- Buckle Low – Wear your seatbelt across the thighs and below the belly, where it’s safest and most comfortable. Also, don’t be afraid to ask for an ‘extension’ if you need to! On our flight back from Cambodia, we had a half-empty plane, so I could stretch out across 3 seats to rest. Having the extender meant that I didn’t have to get up and sit up each time the seatbelt sign came on, and it was so much comfier to wear whilst in the lying position!
- Choose your seat carefully – Can you have a seat with extra leg room? Should you choose the aisle seat so you can get up and move around to get the circulation flowing?
- Flight Length – Another important point is that whilst international travel while pregnant is perfectly safe, you might want to refrain from taking super long flights to get from one point to the other. We had an overnight flight on the way to Cambodia and I could just not get comfy to actually get some sleep in. My body was cramping and aching by the time I got to KL and I was exhausted and totally ‘over it’. I’m thankful it was only a 9-hour flight and not a 22-hour one!!
Pregnancy Travel | Travel Insurance
If you are traveling to a country other than your own, do ensure you take out travel insurance that covers pregnancies.
Our normal insurance company did not cover pregnancies at all, we found some awesome companies that had comprehensive insurance options for those traveling while pregnant, however, it came at a whopping price tag too, which we couldn’t afford. It will be in your best interest to shop around here and make sure you read carefully through the fine print on the policies in relation to travel and pregnancy.
A lot of policies will cover pregnant ladies and will also cover aspects of childbirth, but the trick is that they don’t cover any medical expenses related to bubs if bubs are born (seeing as baby isn’t on your policy as an individual just yet).
So if there are complications and your baby requires close medical attention, all those expenses in regards to bubs will be on your shoulders!
We ended up settling for InsureAndGo who covers medical expenses for pregnancy and childbirth from week 0 to week 32 whilst you are away. Note that they mention nothing about coverage for the newborn baby. But the price was affordable.
Good luck on your hunt!
Travelling Pregnant| Second Trimester Hints and Tips
- Schedule sensibly. While you do have more energy in your second trimester compared to the first, it is important to set reasonable expectations and find time for relaxation every day. We typically spent the mornings exploring and settled for relaxation next to the pool when the afternoon energy low hit.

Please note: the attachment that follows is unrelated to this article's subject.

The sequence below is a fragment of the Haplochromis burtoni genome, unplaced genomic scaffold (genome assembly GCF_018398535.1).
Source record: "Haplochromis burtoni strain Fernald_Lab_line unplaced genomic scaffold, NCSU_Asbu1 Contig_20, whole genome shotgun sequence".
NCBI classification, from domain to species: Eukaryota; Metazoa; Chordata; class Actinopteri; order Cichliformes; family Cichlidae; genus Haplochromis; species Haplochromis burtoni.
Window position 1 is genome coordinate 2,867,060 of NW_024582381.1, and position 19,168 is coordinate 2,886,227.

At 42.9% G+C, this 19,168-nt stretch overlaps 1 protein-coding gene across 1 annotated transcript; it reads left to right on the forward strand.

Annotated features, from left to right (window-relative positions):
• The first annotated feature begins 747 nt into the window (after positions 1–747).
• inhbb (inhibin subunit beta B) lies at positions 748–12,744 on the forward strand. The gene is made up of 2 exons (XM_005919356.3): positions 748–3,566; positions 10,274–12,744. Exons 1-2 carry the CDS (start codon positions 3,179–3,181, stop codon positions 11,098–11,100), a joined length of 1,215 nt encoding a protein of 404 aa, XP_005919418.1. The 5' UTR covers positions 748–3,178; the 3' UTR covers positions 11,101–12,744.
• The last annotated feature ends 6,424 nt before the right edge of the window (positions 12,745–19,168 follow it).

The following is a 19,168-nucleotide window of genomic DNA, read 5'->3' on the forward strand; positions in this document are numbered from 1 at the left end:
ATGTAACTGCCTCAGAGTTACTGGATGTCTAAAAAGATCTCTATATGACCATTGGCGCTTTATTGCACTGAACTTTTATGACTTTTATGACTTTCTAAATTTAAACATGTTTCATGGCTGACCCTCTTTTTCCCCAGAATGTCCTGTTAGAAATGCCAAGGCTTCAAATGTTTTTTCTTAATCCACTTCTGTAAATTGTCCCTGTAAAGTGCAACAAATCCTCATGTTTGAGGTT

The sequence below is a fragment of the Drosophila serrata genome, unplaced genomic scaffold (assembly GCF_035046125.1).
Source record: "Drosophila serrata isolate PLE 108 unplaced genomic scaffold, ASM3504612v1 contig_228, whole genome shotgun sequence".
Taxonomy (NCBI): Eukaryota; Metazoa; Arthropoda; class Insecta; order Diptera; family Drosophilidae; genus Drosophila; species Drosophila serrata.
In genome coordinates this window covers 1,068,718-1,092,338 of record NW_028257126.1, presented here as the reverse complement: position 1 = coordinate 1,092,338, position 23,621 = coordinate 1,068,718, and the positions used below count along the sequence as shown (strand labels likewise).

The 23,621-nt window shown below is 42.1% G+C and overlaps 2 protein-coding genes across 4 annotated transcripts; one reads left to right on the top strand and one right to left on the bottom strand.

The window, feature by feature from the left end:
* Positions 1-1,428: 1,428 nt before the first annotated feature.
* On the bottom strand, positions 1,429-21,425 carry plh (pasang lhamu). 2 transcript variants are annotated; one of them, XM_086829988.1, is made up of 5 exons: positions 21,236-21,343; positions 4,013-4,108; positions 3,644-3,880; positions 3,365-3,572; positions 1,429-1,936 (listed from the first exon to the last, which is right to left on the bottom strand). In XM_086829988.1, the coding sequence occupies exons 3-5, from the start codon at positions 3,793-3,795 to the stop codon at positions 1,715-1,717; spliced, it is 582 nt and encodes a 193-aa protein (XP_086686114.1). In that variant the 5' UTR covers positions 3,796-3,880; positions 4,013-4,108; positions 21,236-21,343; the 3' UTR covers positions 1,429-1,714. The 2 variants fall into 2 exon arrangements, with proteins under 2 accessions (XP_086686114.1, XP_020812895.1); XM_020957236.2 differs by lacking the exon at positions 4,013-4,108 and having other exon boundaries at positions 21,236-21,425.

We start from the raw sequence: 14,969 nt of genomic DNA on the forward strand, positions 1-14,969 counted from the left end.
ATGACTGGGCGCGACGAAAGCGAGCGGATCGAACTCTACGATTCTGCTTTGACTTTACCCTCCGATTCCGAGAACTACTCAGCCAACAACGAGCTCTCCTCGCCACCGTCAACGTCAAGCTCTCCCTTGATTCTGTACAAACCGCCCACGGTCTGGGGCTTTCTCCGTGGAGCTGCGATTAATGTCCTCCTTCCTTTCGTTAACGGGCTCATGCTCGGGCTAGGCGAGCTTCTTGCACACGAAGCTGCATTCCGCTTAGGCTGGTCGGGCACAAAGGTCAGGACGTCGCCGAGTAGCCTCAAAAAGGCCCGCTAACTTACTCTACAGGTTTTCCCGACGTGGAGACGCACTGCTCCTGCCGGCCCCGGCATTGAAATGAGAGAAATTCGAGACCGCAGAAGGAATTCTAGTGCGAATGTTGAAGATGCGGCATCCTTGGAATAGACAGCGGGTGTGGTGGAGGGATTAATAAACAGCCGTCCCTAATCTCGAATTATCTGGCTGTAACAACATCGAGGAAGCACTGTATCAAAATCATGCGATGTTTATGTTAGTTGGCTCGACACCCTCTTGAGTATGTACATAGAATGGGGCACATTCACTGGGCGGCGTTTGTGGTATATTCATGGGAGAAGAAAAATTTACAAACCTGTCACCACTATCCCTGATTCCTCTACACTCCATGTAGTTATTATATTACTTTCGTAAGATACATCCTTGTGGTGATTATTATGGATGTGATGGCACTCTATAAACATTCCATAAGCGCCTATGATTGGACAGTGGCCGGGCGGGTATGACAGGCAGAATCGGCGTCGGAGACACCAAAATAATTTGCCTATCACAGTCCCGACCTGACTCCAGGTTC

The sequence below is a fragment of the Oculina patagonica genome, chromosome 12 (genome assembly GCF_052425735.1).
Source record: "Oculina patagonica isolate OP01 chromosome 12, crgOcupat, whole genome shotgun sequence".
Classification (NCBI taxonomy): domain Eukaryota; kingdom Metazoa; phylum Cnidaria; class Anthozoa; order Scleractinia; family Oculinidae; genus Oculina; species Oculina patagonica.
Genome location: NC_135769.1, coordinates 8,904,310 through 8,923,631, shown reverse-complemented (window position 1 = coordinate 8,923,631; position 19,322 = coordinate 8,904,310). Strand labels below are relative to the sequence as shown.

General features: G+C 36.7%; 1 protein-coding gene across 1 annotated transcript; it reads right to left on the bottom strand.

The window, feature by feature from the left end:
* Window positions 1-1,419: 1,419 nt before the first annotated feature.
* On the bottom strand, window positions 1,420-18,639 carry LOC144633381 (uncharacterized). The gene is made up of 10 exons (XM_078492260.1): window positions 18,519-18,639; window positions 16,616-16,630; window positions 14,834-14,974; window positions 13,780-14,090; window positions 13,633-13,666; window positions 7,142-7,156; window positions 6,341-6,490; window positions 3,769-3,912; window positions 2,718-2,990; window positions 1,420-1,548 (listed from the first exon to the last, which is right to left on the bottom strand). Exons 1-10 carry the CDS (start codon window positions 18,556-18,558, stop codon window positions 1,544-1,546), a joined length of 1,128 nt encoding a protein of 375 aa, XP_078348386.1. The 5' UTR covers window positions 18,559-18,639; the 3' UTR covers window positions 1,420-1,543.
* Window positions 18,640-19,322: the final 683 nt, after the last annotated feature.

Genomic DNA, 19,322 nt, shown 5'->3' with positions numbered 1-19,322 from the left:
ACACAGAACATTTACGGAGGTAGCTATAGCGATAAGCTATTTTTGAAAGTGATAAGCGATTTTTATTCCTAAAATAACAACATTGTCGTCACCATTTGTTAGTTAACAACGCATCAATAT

- Think about what the easiest way to travel will be – If you are traveling internally within a country, what are the easiest options for getting about? For us choosing an hour flight over an 8-hour bus ride was a no-brainer!
- Take an umbrella for shade if you know you are visiting during a hot time period. We went to Cambodia in the middle of the hot season. The umbrella was a lifesaver!
- Take comfy shoes to explore in.
- Dress for comfort – stretchy and loose clothing will be your friend, especially as you might be growing heaps on your trip away.
- Carry a copy of your antenatal records with you, in your handbag or backpack!
- Have a list handy of hospitals and doctors, again have it with you in your handbag or backpack.
- Have snacks on hand, always, it will keep you going!
- Stay away from activities that are too adventurous, you know the ones. If ever a thought crosses your mind about whether what you are about to do is safe for the baby, best to skip the activity and go relax next to the pool or go for a hike instead.
- Take a medical kit, your doctor can help subscribe pregnancy-safe medication that you can take along as a precaution. Constipation is a nasty enemy during pregnancy, and it gets even worse in a country where your stomach isn’t used to the cuisine. So I truly recommend taking some anti-constipation tablets too. Other important medications will be anti-diarrhea and anti-vomiting (pregnancy-safe versions) as both of those conditions lead to dehydration which is dangerous for bubby. I got terribly sick with a vomiting bug (not related to food) on the way home and was grateful to have tablets on hand that I knew were safe to take.
They say that travelling in the second trimester is the best time to travel. I loved our trip through Cambodia.
Whilst some aspects of the holiday was more challenging than normal, it was fabulous to get out and explore.
Sure we had to explore at a much slower pace than normal, but this merely forced us to relax more than usual, which we were probably in need of!!
I’m a great advocate for travelling while pregnant, make the most out of your time with hubby or your family before that baby arrives. Your next holiday will only be trickier with a little baby by your side!
Now is as good a time as any to have a holiday!
Look out soon for my next post on our little holiday in the third trimester!! I’m on a 4 week count down till baby arrives, very exciting for sure!!
You can find my third-trimester travel tips here!
You might also like to get a head start and read through our Travel with Baby Guide here.
All content here should be considered as opinion only. Always seek the direct advice of your own doctor in connection with any questions or issues you may have regarding your own health or the health of others.